I think it may be worth commenting also that entering the pew is not necessarily the time to genuflect, unless your nave is a traditional design with the tabernacle at the end of the aisle. Because of the way churches were built, with center aisles approaching an altar with the tabernacle directly behind it, the proper and natural time to genuflect was at the moment just before entering the pew. This was because by turning to the side we effectively passed in front of the tabernacle. Unfortunately after centuries of sensibly designed churches which reflected their real purpose people began associating sitting down with genuflection rather than passing in front of the tabernacle.

Of course this wouldn’t be a problem in practical terms if we still built proper churches, but the modern round churches which we now so often have, with off-center tabernacles and bizarre aisles create real unfortunate results where people ignore the tabernacle and then appear to genuflect in front of bathroom doors. In our local parish, for instance, the tabernacle is not behind the altar, but rather way off to the side, and the aisles do not terminate at the tabernacle but rather at the altar itself. This means that in entering the church you do not necessarily pass in front of the tabernacle when entering the pew, but in most cases when walking to the aisle itself about halfway across the back of the church. Therefore, people should be stopping at that point, turning to face the tabernacle, and genuflecting. Of course, nobody does, and instead they walk back and forth, right in front of the Sacrament, with utter indifference. :shrug:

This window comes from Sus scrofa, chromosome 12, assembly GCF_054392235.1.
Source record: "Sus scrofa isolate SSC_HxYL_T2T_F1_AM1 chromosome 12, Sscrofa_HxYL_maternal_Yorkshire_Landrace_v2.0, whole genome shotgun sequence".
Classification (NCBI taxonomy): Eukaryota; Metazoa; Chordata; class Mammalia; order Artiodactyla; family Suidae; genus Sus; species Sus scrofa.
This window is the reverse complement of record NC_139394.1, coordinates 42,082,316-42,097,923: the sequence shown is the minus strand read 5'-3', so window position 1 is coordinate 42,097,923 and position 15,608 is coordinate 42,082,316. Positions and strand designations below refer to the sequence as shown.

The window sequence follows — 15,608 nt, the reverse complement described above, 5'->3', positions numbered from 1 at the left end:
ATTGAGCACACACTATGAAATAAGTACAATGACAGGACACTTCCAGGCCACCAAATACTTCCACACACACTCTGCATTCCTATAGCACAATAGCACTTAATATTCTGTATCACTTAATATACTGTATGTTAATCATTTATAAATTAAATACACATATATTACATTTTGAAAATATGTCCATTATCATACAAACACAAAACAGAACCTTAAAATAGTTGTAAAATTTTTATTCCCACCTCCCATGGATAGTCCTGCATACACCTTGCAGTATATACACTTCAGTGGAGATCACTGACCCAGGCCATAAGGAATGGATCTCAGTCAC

Do Chaldean Catholics genuflect? I wouldn’t have thought so myself, though I have no experience with that group directly. However, generally speaking, Eastern Christians do not use the very Latin act of genuflection, but rather perform a profound bow.